Along with the right of reproduction, the right of public performance (or communication to the public) is one of the two fundamental rights enjoyed by a copyright holder under French law. Determining when this right has been infringed is therefore of obvious interest.
Looking at the case-law, a first distinction can be drawn between cases involving a lawful initial communication to the public where the issue is whether there has been an unauthorized further communication and those where the initial communication is clearly unlawful and the issue is whether there has been further communication. In these latter cases, the courts are not averse to finding that there has in fact been unathorized further communication based on facts that might not normally in and of themselves constitute communication to the public (e.g., providing links to pirate sites).
As regards the former cases (lawful initial communication), the issue is usually determined by reference to the "new public" test, i.e., does the relevant act communicate the work to a new public not taken into consideration by the rightsholder when he authorized the initial communication? (see also CJEU 4 October 2011 : http://curia.europa.eu/juris/document/document.jsf?text=&docid=110361&pageIndex=0&doclang=EN&mode=doc&dir=&occ=first&part=1&cid=162798)
When applied to the internet (and, more specifically the World Wide Web), the question is not an easy one to answer. Given the international, open nature of the Web (subject of course to paywalls), the decision to post or stream a work online is, generally speaking, one to (potentially) communicate it to everyone with an internet connection and a browser.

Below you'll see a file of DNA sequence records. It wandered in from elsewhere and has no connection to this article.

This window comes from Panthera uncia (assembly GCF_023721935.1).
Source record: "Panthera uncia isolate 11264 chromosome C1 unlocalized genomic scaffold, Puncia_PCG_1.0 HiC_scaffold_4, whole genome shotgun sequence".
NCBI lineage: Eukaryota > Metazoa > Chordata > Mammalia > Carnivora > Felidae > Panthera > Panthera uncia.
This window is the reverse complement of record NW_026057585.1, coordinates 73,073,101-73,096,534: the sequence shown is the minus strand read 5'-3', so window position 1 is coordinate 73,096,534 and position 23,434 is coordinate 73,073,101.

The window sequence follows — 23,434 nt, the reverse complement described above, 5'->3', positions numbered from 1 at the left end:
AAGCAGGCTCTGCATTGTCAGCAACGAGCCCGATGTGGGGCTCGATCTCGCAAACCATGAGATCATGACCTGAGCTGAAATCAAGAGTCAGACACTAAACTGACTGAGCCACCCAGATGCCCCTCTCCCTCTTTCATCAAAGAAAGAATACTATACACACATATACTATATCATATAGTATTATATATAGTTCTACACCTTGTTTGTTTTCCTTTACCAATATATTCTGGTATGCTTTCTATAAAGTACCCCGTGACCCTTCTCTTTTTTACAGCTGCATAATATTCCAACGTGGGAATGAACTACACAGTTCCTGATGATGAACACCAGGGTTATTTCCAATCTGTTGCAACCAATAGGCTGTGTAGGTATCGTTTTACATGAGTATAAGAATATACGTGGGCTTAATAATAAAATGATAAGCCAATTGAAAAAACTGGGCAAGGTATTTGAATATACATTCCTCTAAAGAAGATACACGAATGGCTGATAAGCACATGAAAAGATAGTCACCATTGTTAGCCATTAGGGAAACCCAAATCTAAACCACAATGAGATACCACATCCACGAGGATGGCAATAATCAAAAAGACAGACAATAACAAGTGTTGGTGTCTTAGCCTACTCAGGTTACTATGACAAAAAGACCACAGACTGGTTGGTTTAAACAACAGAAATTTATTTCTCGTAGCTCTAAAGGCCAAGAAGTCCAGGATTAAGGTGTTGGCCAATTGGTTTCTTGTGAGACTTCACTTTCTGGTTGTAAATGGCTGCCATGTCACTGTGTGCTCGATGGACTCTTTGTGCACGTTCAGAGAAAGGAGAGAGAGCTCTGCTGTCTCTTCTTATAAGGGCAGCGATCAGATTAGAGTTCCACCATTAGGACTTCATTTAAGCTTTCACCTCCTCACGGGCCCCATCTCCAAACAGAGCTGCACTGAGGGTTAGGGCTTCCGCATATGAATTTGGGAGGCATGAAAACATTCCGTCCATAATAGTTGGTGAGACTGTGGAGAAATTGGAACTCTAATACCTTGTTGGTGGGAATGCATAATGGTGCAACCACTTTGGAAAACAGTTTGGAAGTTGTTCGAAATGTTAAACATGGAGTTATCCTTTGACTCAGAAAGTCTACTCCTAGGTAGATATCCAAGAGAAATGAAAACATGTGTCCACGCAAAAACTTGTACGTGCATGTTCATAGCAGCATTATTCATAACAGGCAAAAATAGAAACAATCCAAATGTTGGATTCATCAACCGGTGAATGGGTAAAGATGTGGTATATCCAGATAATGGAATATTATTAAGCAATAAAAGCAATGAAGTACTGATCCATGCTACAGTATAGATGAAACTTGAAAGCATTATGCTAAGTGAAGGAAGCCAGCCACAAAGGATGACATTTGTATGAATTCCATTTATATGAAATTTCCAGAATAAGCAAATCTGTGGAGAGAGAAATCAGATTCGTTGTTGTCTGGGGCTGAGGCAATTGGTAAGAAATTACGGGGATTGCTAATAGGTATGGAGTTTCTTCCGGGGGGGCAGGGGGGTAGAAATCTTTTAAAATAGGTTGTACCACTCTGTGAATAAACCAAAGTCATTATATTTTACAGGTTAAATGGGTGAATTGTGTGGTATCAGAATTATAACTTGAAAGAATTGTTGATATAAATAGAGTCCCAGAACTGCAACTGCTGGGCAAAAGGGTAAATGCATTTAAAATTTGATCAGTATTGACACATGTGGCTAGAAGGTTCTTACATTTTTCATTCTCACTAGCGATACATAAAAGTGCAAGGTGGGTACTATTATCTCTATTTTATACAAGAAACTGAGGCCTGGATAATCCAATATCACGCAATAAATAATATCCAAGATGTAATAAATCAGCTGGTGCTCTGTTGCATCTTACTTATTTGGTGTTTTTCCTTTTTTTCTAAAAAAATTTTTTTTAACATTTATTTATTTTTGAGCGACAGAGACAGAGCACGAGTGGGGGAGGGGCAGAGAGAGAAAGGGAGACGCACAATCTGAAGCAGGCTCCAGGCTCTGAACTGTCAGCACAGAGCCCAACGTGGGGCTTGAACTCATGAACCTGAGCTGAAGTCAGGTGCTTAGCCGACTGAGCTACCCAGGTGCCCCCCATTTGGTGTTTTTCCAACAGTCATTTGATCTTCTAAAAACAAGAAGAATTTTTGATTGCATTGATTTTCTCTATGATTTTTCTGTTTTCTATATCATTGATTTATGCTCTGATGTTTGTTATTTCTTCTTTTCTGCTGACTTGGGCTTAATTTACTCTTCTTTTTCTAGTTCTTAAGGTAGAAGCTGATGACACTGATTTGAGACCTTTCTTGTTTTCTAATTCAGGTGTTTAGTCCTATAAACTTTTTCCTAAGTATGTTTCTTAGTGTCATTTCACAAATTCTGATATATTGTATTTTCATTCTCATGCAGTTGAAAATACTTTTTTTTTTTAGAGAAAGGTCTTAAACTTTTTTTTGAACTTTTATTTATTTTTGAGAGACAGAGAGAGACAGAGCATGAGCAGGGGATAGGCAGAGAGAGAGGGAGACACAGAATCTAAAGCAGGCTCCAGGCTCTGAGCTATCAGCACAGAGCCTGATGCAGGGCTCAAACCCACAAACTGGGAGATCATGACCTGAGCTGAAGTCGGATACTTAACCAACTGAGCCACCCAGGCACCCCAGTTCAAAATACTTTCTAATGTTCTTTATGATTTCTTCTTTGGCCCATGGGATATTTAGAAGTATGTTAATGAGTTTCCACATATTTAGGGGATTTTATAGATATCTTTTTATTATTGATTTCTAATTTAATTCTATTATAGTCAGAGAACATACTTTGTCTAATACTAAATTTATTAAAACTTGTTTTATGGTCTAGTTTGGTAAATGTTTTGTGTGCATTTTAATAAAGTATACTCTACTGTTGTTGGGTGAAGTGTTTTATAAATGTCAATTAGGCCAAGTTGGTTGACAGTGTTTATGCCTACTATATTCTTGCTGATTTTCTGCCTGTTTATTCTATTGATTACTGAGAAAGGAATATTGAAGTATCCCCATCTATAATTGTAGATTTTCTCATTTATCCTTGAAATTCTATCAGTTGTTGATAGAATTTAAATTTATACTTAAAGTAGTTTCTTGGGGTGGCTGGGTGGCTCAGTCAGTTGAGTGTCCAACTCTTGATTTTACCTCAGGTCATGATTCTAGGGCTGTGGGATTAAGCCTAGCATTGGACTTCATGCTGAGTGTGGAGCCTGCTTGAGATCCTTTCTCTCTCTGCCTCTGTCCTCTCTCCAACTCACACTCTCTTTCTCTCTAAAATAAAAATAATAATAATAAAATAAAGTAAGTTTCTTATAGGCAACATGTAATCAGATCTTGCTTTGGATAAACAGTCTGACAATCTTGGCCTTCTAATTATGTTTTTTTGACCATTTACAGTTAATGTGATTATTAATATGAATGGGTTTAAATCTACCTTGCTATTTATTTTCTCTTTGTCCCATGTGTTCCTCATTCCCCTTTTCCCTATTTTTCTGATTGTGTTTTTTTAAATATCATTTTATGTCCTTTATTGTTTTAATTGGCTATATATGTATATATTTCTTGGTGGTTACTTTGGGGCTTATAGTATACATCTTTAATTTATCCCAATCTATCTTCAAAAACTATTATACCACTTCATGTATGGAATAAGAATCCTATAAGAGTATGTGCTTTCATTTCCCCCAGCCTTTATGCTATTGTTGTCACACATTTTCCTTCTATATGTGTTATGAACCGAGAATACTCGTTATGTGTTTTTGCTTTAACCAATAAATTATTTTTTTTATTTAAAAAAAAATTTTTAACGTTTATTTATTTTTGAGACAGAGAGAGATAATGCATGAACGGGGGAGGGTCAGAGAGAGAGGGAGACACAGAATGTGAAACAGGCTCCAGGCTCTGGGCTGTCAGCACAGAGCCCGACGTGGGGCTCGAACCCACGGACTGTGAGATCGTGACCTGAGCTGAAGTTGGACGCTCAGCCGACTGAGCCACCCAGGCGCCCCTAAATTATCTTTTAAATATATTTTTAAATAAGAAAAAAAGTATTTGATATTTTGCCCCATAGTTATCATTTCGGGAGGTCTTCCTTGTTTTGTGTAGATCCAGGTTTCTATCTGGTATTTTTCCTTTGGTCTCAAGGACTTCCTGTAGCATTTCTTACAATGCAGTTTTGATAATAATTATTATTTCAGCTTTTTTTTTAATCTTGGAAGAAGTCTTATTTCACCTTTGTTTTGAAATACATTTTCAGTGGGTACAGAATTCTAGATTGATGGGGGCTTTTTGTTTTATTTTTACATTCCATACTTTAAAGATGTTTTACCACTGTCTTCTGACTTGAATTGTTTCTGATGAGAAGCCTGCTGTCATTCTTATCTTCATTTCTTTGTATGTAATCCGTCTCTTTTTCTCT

A recent ruling by the Paris Court of Appeals (30 November 2011) provides an interesting case in point. The case involved typosquatting whereby the defendant took advantage of the fact that people sometimes mistype the domain name they intend to type to create a system whereby certain misspellings led to a "transit" site (which generated advertising revenue for the defendant) before leading to the actual site the person obviously intended to visit. One of the grounds raised in the action (along with infringement of domain name rights, trade name rights and trademark rights) was infringement of the right of communication to the public of the work (the website). The Court sided with the plaintiff, agreeing that the defendant had communicated the site to a new public. The Court held:
"... by automatically re-directing certain websurfers towards Trokers site by parasitically exploiting addresses that it had purposefully altered [...] Web Vision communicated this site to the public by an unauthorized means and thus engaged in an act of exploitation of this site that is distinct from that initially desired by its owner, which constitutes unlawful communication to the public within the meaning of Section L.122-4 of the Intellectual Property Code."
This finding seems to strain credulity inasmuch as it is obvious that someone who mistyped the domain name really did intend to visit the site he eventually did visit and the publisher of this site surely intended to communicate the site to such person.
The typosquatting decision can be read here (in French):http://www.legalis.net/spip.php?page=jurisprudence-decision&id_article=3332
For another approach see the M6 Replay decision here:http://www.legalis.net/spip.php?page=jurisprudence-decision&id_article=3152